“We think PeaceHealth can be the downstream leg, once there’s an innovation that’s proven clinically effective, we then become the operational site, the mainstreaming side of the partnership,” Adler says. “We can feed the information we get back into ISB and Ohio State. And we will share our successes with the healthcare community at large. We have the ability to spread innovation rapidly across our clinics—we think we can be a platform.”

PeaceHealth also has an advantage with deep roots in the communities it serves. With more than 100 years of history, it has longstanding relationships built up with families, often treating several generations of family members in small communities. Those relationships could be important to scientists who are looking to study families as they narrow down their searches for abnormal genes and proteins.

Mauricio Flores, left, executive director of the P4 Medicine institute, with Leroy Hood

Hood says he’s been looking for a community health partner for a long time to join the P4 Medicine institute, because he doesn’t want the vision to be limited to a bunch of rarefied academic centers.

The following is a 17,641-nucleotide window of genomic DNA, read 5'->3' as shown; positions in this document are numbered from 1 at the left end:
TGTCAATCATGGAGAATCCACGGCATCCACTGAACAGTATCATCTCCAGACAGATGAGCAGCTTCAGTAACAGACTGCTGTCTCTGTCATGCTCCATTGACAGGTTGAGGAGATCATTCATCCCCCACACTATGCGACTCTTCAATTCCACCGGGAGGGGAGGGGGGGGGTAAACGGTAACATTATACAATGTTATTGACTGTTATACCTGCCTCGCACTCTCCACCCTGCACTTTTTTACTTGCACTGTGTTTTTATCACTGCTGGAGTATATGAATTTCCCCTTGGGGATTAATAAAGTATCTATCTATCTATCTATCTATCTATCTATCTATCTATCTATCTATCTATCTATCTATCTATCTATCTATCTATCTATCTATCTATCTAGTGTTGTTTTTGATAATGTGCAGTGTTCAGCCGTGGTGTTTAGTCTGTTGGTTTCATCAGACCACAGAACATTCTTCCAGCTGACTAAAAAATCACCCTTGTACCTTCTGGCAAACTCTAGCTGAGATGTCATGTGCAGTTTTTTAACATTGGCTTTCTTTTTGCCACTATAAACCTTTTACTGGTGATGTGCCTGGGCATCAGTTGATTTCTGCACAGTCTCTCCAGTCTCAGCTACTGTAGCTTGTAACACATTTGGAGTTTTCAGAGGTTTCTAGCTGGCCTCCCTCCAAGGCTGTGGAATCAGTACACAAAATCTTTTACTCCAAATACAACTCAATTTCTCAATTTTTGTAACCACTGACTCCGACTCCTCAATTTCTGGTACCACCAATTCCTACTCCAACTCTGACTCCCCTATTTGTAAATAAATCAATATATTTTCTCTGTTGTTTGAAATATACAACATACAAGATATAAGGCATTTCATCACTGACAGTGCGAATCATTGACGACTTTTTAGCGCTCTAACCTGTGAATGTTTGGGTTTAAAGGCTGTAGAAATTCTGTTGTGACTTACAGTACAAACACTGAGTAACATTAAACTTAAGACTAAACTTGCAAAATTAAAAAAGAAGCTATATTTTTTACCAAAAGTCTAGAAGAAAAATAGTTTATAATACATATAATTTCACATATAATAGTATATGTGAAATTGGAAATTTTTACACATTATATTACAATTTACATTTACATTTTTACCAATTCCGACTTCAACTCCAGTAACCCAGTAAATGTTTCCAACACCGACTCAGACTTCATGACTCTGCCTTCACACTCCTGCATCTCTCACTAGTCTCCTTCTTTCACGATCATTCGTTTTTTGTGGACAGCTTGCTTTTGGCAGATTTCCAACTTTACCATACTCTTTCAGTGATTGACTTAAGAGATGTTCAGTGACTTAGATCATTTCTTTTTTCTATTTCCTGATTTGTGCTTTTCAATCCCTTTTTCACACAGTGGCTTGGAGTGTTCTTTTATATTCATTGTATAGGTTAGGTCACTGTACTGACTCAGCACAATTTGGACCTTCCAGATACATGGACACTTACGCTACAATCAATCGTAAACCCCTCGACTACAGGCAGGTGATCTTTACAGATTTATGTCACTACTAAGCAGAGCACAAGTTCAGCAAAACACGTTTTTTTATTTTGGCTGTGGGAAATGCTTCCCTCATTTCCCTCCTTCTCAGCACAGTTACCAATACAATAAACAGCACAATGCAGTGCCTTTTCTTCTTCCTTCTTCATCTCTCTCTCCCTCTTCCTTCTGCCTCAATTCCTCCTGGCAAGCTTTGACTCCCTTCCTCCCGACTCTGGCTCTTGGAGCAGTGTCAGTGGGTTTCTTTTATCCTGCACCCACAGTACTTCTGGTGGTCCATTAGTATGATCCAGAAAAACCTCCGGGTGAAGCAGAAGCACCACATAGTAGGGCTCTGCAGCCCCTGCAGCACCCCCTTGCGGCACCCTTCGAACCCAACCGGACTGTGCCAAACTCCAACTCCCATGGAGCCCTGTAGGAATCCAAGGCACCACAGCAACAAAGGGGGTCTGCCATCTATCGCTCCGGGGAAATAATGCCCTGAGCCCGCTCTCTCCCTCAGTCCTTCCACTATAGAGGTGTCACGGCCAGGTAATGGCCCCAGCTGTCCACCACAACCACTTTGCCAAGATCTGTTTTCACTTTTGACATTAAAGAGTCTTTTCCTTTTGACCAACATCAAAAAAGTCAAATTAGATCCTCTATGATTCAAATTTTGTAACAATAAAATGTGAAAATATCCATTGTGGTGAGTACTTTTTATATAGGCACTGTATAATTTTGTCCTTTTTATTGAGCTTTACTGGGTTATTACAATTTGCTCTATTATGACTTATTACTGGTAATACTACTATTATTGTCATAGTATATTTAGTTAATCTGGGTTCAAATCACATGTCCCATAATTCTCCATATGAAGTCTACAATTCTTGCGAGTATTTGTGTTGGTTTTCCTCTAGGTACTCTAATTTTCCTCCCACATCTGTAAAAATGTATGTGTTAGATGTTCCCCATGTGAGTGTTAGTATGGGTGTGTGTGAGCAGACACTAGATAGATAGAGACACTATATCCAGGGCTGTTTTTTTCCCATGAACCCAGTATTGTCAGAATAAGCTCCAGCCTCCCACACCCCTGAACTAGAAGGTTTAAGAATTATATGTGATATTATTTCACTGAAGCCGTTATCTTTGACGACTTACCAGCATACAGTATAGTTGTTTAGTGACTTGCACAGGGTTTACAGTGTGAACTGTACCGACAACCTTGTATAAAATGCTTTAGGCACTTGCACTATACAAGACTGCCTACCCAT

“I’m an incredible democrat,” Hood says. “By that I mean healthcare should be for all patients. I think too often, a lot of the focus in medicine is on the big clinical centers, where practice is very different than it is in the community. We wanted to create an environment where this P4 medicine can experience a wide range of opportunities, in urban and rural environments.”

PeaceHealth provides access to a lot of patients and doctors, offering scientists at the Institute for Systems Biology with a lot of potential biological samples to analyze. The PeaceHealth network performs 44,000 surgeries a year, administered more than $139 million worth of charity care last year, and performed more than 4.8 million lab tests. There a lot of different ways in which people in the PeaceHealth network could contribute DNA for, say, genome sequencing or blood for protein analysis.